Collaboration overload is degrading our organizations

Harvard Business Review has a must-read article on a phenomena that some of us have already started to notice:  Too much collaboration degrades an organization’s ability to get work done.  The rise of matrix organizational schemes, dual reporting structures, and the large amount of necessary teamwork that comes with complex projects means a deluge of emails and meeting requests.  And the amount of communication required scales up dramatically with the increase in folks who need to be consulted or informed.

According to data we have collected over the past two decades, the time spent by managers and employees in collaborative activities has ballooned by 50% or more.

Certainly, we find much to applaud in these developments. However, when consumption of a valuable resource spikes that dramatically, it should also give us pause. Consider a typical week in your own organization. How much time do people spend in meetings, on the phone, and responding to e-mails? At many companies the proportion hovers around 80%, leaving employees little time for all the critical work they must complete on their own. Performance suffers as they are buried under an avalanche of requests for input or advice, access to resources, or attendance at a meeting. They take assignments home, and soon, according to a large body of evidence on stress, burnout and turnover become real risks.

In biomedical research the problem is particularly acute because scientists need big continuous blocks of time to get their lab work done — anything from 2-3 hours up to a full day of time spent in the lab might be required.  Toss a few high priority or mandatory meetings into the mix and you might block a whole day of work.  One subtle degradation I’ve seen in the last 10-15 years is the loss of “two experiment” days. More than a decade ago I remember bench researchers routinely doing an experiment in the morning, the results of which drove a second follow up experiment executed in the afternoon.  I rarely see that now.  Today one experiment with associated data analysis and electronic notebook entry creation seems to be all that can be squeezed into a typical work day.

But here’s the worse thing of all: the collaboration burden falls most heavily on top performers who get deluged with requests for help.  Many of the best workers are eager to assist, and will spend significant time helping someone else.  But that takes away from time to work on their own projects.  And help doesn’t count at the end of the year as much as making milestones.  In the worst case scenario, the best performers spend too much time getting too little credit, their own work slows, they get burned out, and they quit.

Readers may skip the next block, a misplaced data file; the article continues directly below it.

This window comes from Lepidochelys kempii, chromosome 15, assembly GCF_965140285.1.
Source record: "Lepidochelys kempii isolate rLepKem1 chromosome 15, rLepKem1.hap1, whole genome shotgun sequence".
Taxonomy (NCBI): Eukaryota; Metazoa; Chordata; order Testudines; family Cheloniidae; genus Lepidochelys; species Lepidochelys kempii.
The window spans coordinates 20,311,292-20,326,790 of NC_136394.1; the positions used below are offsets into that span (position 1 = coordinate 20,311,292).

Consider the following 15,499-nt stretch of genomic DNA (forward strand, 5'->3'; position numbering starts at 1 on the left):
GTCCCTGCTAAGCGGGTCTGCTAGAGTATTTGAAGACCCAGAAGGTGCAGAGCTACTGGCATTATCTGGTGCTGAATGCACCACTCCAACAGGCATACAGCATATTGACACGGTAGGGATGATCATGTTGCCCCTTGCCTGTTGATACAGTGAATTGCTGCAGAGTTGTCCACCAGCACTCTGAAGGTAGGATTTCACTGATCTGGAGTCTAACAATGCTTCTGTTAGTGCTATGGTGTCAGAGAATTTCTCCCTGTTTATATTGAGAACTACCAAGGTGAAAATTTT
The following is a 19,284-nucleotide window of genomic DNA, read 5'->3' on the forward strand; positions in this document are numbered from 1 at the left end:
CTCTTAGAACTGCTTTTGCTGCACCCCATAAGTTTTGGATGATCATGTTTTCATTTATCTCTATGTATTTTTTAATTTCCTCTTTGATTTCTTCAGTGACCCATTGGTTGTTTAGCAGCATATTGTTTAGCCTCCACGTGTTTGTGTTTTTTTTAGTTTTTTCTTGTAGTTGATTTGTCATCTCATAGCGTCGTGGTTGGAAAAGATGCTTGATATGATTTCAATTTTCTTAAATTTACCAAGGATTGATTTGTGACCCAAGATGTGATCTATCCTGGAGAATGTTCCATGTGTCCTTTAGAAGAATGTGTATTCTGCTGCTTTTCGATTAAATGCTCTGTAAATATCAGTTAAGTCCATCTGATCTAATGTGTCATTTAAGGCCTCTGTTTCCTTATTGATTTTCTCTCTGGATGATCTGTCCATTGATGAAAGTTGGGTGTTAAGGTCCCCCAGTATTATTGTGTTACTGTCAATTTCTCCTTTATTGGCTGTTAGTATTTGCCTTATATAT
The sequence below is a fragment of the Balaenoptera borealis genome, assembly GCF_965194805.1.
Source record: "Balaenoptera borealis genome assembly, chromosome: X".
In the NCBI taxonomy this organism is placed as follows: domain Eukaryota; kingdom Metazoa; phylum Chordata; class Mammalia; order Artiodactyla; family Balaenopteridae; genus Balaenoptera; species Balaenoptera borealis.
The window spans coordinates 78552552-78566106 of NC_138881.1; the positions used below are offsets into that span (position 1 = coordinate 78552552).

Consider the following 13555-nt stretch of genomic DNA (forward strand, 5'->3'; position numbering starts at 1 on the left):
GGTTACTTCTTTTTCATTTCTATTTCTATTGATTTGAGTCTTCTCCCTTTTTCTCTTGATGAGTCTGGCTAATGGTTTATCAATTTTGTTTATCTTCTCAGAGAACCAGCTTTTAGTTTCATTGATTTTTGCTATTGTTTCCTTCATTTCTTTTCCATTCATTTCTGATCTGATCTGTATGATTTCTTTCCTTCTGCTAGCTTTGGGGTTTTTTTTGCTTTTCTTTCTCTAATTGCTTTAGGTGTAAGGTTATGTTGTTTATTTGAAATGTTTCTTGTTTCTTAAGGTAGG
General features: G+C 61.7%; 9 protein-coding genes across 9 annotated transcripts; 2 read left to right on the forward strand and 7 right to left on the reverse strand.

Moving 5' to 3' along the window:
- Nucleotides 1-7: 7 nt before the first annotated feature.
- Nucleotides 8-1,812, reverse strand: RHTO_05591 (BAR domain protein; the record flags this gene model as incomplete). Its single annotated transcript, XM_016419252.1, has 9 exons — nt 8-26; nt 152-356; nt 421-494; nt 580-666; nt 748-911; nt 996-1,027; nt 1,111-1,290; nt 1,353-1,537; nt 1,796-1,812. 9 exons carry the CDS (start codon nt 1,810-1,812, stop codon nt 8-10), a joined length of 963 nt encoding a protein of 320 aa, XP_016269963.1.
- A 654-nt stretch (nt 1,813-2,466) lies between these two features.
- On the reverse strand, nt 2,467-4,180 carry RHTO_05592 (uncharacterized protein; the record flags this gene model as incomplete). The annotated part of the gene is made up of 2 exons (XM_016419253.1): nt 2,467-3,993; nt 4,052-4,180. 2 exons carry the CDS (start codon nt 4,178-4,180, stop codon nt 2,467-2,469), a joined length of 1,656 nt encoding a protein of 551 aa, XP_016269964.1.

What’s more, research we’ve done across more than 300 organizations shows that the distribution of collaborative work is often extremely lopsided. In most cases, 20% to 35% of value-added collaborations come from only 3% to 5% of employees. As people become known for being both capable and willing to help, they are drawn into projects and roles of growing importance. Their giving mindset and desire to help others quickly enhances their performance and reputation. As a recent study led by Ning Li, of the University of Iowa, shows, a single “extra miler”—an employee who frequently contributes beyond the scope of his or her role—can drive team performance more than all the other members combined.

Unfortunately, there is a destructive feedback loop:

But this “escalating citizenship,” as the University of Oklahoma professor Mark Bolino calls it, only further fuels the demands placed on top collaborators. We find that what starts as a virtuous cycle soon turns vicious. Soon helpful employees become institutional bottlenecks: Work doesn’t progress until they’ve weighed in. Worse, they are so overtaxed that they’re no longer personally effective. And more often than not, the volume and diversity of work they do to benefit others goes unnoticed, because the requests are coming from other units, varied offices, or even multiple companies. In fact, when we use network analysis to identify the strongest collaborators in organizations, leaders are typically surprised by at least half the names on their lists. In our quest to reap the rewards of collaboration, we have inadvertently created open markets for it without recognizing the costs.

The authors have some suggestions to help control the situation, most notably:

  • Focus on efficient activities like sharing information and social awareness, rather than expending precious work time.
  • Reward good collaborators, not just high individual performers.
  • Take a hard look at recurring meetings, team rosters and distribution lists.  Make sure they’re adding value.

Read the whole thing.

 

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